Paul Rogers on what it takes to avoid war

The current geopolitical order makes the hard work of peace more challenging still, says scholar Paul Rogers. He is an emeritus professor of Peace Studies at Bradford University in Britain. He's also the Global Security Consultant with the Oxford Research Group.
An Iraqi Shiite fighter of the Hashed al-Shaabi paramilitary force stands guard at a border position in al-Qaim in Iraq's Anbar province, opposite Albu Kamal in Syria's Deir Ezzor region on November 12, 2018. The current geopolitical order makes the hard work of peace more challenging still, says scholar Paul Rogers. (AHMAD AL-RUBAYE/AFP/Getty Images)
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One hundred years ago, the First World War finally came to an end. But not before almost 17 million civilians and soldiers died. It was known at the time as The War to End All Wars — one of the most misleading names for any conflict in history.

What followed it was a century of wars, both global and regional in scope drawing on vast coalitions and proxies; intractable civil wars that have ruined countries, displacing and killing millions of civilians. 

And yet, it's also been a century of peace — a century of treaties and multilateral bodies devoted to ensuring that the worst human tendencies to inflict death and destruction on a massive scale are held at least partially in check.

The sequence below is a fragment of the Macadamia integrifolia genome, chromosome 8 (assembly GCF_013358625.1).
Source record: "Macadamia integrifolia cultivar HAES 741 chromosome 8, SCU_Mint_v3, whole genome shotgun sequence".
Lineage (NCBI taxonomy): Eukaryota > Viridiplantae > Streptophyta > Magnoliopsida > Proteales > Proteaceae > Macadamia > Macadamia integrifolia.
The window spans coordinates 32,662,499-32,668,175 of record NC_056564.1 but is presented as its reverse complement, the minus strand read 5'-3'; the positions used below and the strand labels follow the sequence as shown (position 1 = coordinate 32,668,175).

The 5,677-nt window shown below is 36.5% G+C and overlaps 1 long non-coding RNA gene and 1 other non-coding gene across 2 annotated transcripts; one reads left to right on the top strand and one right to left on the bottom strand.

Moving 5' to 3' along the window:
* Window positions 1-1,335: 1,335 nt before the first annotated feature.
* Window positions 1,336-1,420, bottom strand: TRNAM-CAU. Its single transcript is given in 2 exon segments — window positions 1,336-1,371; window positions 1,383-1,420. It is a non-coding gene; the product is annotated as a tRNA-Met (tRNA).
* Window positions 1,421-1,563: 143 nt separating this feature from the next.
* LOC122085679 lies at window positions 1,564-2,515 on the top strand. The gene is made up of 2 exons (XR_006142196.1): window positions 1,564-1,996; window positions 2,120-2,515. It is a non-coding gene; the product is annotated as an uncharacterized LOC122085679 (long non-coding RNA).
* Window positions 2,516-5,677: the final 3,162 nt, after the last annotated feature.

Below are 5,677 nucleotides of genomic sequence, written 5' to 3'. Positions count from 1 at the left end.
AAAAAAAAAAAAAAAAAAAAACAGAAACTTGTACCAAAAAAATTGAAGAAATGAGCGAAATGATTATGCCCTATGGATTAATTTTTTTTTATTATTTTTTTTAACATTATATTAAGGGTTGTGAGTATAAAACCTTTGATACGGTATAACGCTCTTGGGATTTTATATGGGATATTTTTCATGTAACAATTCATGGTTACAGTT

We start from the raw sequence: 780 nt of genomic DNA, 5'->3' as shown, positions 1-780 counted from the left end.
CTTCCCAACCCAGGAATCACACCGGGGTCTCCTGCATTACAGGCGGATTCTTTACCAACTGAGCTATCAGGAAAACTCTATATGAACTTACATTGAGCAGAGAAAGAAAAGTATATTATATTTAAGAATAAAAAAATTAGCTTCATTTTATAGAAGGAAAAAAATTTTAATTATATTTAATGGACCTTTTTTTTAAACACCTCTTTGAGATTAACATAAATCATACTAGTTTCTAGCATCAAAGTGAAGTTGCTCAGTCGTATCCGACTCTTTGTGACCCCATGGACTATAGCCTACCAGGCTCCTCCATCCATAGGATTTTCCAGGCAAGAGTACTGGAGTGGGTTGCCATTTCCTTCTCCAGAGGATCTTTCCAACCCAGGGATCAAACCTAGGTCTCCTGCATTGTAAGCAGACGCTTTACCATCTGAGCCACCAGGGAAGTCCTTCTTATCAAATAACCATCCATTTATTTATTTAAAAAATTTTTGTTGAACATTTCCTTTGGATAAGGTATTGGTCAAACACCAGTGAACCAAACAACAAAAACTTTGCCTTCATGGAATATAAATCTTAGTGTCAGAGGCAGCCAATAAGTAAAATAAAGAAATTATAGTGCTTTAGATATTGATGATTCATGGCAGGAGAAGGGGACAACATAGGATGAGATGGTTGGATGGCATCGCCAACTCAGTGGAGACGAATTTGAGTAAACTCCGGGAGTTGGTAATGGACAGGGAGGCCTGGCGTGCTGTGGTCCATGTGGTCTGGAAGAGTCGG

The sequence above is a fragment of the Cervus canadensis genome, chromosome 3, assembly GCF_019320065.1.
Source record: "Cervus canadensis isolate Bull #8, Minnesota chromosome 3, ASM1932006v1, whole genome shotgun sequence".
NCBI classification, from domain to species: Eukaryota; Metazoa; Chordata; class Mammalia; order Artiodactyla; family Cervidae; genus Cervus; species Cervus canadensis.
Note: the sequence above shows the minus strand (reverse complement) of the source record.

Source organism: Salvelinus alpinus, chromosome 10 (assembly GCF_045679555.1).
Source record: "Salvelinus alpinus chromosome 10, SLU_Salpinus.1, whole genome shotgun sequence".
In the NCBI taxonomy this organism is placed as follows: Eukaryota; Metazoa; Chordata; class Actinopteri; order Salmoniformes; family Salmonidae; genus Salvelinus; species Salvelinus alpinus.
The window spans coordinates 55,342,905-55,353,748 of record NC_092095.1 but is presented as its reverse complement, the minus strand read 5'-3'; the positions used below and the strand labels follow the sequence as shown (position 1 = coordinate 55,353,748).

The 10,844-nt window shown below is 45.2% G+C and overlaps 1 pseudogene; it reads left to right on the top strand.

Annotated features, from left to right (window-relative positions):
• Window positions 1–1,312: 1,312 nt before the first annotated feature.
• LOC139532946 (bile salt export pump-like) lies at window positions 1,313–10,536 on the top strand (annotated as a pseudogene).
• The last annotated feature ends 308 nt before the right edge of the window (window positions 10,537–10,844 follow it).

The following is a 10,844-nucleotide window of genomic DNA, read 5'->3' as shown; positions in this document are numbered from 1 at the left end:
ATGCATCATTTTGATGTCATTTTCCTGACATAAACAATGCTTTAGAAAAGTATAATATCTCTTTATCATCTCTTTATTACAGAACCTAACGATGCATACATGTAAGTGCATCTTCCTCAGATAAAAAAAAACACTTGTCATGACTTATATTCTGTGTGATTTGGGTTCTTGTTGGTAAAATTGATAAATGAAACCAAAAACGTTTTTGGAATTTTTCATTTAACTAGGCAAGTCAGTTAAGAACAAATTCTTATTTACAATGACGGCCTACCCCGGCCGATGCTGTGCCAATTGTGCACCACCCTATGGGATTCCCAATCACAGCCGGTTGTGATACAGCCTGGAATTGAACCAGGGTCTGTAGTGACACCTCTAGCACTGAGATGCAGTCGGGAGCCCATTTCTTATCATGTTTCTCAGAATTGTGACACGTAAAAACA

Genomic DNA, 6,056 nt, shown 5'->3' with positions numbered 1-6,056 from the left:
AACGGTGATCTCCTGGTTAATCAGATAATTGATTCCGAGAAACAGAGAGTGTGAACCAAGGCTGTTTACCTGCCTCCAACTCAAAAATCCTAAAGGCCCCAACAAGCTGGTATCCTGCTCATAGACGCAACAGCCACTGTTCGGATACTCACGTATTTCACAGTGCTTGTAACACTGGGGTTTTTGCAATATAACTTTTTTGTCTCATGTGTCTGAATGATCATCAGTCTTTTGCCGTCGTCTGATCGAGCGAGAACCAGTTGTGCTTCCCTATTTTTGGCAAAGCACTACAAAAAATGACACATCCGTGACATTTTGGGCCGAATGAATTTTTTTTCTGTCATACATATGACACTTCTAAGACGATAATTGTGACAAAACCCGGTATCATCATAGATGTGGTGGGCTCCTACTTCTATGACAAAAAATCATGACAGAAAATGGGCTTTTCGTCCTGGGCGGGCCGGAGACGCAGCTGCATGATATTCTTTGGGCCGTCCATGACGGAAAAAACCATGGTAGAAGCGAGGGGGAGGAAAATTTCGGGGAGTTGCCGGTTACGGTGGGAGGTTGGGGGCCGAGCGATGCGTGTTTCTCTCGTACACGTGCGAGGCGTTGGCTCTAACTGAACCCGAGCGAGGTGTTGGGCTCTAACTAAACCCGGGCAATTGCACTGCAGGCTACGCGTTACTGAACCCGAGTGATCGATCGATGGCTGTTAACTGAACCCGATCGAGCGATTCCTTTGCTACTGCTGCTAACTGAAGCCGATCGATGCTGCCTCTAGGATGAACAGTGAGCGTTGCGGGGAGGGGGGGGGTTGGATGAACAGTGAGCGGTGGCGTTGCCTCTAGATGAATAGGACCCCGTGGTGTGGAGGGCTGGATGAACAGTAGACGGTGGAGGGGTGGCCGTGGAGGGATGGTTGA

Paul Rogers is emeritus professor of Peace Studies at Bradford University in Britain (Twitter/Paul Rogers)
If Paul Rogers had his way, we would talk about that peacemaking side of geopolitics, and the absence of war, more often.

Rogers, who often speaks to The Sunday Edition to help make us sense of a chaotic, violent world, is an emeritus professor of Peace Studies at Bradford University in Britain. He's also the Global Security Consultant with the Oxford Research Group, and an internationally renowned expert on terrorism and armed conflict. 

He joined Michael Enright for a wide-ranging interview about peace, the new geopolitical order, Iran, Yemen and Syria.

Click 'listen' to hear the interview. 

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